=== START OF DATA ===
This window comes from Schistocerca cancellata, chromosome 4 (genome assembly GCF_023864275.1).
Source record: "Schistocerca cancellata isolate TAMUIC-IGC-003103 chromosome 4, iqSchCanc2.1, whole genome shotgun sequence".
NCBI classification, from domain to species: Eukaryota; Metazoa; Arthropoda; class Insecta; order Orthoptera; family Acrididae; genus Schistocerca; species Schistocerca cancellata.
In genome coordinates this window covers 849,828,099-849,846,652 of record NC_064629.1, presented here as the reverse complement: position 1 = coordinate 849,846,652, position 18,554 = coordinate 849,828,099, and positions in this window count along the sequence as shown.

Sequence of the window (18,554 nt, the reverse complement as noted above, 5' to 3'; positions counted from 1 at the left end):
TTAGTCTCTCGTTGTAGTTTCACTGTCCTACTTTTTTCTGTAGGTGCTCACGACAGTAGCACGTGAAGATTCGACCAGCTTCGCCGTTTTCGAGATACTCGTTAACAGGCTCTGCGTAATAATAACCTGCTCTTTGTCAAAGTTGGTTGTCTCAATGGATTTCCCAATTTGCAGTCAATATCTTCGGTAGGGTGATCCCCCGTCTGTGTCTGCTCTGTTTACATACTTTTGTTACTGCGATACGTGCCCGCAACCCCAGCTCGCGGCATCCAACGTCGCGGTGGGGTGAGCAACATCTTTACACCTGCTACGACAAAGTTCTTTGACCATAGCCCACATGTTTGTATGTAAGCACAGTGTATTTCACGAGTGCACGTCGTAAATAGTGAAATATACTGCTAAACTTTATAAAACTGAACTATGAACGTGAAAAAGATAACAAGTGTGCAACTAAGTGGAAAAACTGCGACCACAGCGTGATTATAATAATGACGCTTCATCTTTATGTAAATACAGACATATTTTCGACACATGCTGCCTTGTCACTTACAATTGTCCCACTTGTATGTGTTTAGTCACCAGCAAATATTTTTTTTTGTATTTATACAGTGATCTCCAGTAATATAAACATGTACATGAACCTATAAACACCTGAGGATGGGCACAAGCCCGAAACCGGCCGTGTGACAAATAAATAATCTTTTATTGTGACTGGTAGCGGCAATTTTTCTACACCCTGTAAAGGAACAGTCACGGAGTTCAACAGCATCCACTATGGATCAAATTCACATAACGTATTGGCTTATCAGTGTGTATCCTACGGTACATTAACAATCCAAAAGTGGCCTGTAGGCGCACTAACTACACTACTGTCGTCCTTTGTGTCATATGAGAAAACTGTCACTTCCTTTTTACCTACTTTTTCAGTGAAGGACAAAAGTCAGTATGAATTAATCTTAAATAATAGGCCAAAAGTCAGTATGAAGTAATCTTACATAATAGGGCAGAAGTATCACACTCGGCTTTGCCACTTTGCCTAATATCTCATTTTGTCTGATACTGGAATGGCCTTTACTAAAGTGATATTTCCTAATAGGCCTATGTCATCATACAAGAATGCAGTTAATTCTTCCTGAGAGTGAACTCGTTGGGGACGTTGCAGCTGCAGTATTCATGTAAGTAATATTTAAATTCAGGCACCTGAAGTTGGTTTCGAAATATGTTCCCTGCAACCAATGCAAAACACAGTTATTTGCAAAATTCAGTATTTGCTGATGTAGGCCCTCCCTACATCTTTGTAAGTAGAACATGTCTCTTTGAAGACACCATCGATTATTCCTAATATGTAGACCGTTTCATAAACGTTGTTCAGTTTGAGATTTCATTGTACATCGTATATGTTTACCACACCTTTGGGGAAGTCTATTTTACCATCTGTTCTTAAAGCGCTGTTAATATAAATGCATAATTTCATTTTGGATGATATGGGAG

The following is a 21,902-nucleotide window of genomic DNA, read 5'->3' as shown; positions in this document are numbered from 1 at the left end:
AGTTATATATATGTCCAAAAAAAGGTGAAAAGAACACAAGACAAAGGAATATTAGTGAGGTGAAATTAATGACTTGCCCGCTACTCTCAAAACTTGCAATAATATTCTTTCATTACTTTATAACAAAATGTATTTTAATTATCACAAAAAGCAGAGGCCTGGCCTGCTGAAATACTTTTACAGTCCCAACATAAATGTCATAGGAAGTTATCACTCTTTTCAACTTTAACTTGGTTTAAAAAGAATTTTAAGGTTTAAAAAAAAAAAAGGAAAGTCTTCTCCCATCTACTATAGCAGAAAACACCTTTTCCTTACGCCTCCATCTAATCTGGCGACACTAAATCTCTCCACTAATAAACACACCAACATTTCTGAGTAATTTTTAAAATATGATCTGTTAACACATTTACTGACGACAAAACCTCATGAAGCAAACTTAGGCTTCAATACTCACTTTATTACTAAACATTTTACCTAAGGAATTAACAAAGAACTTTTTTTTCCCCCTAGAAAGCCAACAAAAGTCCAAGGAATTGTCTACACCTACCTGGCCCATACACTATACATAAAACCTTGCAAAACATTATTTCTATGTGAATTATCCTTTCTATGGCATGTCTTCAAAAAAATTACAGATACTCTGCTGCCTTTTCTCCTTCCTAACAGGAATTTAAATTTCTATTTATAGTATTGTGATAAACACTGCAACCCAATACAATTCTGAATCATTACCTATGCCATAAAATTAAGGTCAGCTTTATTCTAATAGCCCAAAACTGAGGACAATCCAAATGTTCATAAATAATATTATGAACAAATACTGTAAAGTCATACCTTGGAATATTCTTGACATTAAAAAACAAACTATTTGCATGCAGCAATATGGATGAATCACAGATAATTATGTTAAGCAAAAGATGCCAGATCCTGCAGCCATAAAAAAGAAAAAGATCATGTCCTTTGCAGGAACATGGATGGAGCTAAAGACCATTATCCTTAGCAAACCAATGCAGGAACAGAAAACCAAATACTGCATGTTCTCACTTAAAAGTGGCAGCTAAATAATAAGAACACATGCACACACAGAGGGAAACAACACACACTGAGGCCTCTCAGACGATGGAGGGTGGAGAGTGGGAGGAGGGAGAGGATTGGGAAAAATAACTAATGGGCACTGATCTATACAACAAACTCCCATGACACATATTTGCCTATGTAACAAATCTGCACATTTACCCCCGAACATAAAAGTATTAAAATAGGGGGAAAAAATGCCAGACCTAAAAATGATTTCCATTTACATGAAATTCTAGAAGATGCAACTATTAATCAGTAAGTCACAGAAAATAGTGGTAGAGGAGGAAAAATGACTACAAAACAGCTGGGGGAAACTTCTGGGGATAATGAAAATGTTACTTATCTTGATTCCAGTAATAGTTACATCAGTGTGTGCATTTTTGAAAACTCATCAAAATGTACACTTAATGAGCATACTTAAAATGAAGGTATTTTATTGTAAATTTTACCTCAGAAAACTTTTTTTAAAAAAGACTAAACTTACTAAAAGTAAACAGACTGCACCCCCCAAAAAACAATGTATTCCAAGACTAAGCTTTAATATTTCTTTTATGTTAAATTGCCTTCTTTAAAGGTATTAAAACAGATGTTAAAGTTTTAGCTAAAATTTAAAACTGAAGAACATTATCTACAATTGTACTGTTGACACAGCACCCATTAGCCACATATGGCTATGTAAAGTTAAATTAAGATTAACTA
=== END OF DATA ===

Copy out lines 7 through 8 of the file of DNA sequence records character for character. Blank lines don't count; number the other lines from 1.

The following is a 21,902-nucleotide window of genomic DNA, read 5'->3' as shown; positions in this document are numbered from 1 at the left end:
AGTTATATATATGTCCAAAAAAAGGTGAAAAGAACACAAGACAAAGGAATATTAGTGAGGTGAAATTAATGACTTGCCCGCTACTCTCAAAACTTGCAATAATATTCTTTCATTACTTTATAACAAAATGTATTTTAATTATCACAAAAAGCAGAGGCCTGGCCTGCTGAAATACTTTTACAGTCCCAACATAAATGTCATAGGAAGTTATCACTCTTTTCAACTTTAACTTGGTTTAAAAAGAATTTTAAGGTTTAAAAAAAAAAAAGGAAAGTCTTCTCCCATCTACTATAGCAGAAAACACCTTTTCCTTACGCCTCCATCTAATCTGGCGACACTAAATCTCTCCACTAATAAACACACCAACATTTCTGAGTAATTTTTAAAATATGATCTGTTAACACATTTACTGACGACAAAACCTCATGAAGCAAACTTAGGCTTCAATACTCACTTTATTACTAAACATTTTACCTAAGGAATTAACAAAGAACTTTTTTTTCCCCCTAGAAAGCCAACAAAAGTCCAAGGAATTGTCTACACCTACCTGGCCCATACACTATACATAAAACCTTGCAAAACATTATTTCTATGTGAATTATCCTTTCTATGGCATGTCTTCAAAAAAATTACAGATACTCTGCTGCCTTTTCTCCTTCCTAACAGGAATTTAAATTTCTATTTATAGTATTGTGATAAACACTGCAACCCAATACAATTCTGAATCATTACCTATGCCATAAAATTAAGGTCAGCTTTATTCTAATAGCCCAAAACTGAGGACAATCCAAATGTTCATAAATAATATTATGAACAAATACTGTAAAGTCATACCTTGGAATATTCTTGACATTAAAAAACAAACTATTTGCATGCAGCAATATGGATGAATCACAGATAATTATGTTAAGCAAAAGATGCCAGATCCTGCAGCCATAAAAAAGAAAAAGATCATGTCCTTTGCAGGAACATGGATGGAGCTAAAGACCATTATCCTTAGCAAACCAATGCAGGAACAGAAAACCAAATACTGCATGTTCTCACTTAAAAGTGGCAGCTAAATAATAAGAACACATGCACACACAGAGGGAAACAACACACACTGAGGCCTCTCAGACGATGGAGGGTGGAGAGTGGGAGGAGGGAGAGGATTGGGAAAAATAACTAATGGGCACTGATCTATACAACAAACTCCCATGACACATATTTGCCTATGTAACAAATCTGCACATTTACCCCCGAACATAAAAGTATTAAAATAGGGGGAAAAAATGCCAGACCTAAAAATGATTTCCATTTACATGAAATTCTAGAAGATGCAACTATTAATCAGTAAGTCACAGAAAATAGTGGTAGAGGAGGAAAAATGACTACAAAACAGCTGGGGGAAACTTCTGGGGATAATGAAAATGTTACTTATCTTGATTCCAGTAATAGTTACATCAGTGTGTGCATTTTTGAAAACTCATCAAAATGTACACTTAATGAGCATACTTAAAATGAAGGTATTTTATTGTAAATTTTACCTCAGAAAACTTTTTTTAAAAAAGACTAAACTTACTAAAAGTAAACAGACTGCACCCCCCAAAAAACAATGTATTCCAAGACTAAGCTTTAATATTTCTTTTATGTTAAATTGCCTTCTTTAAAGGTATTAAAACAGATGTTAAAGTTTTAGCTAAAATTTAAAACTGAAGAACATTATCTACAATTGTACTGTTGACACAGCACCCATTAGCCACATATGGCTATGTAAAGTTAAATTAAGATTAACTA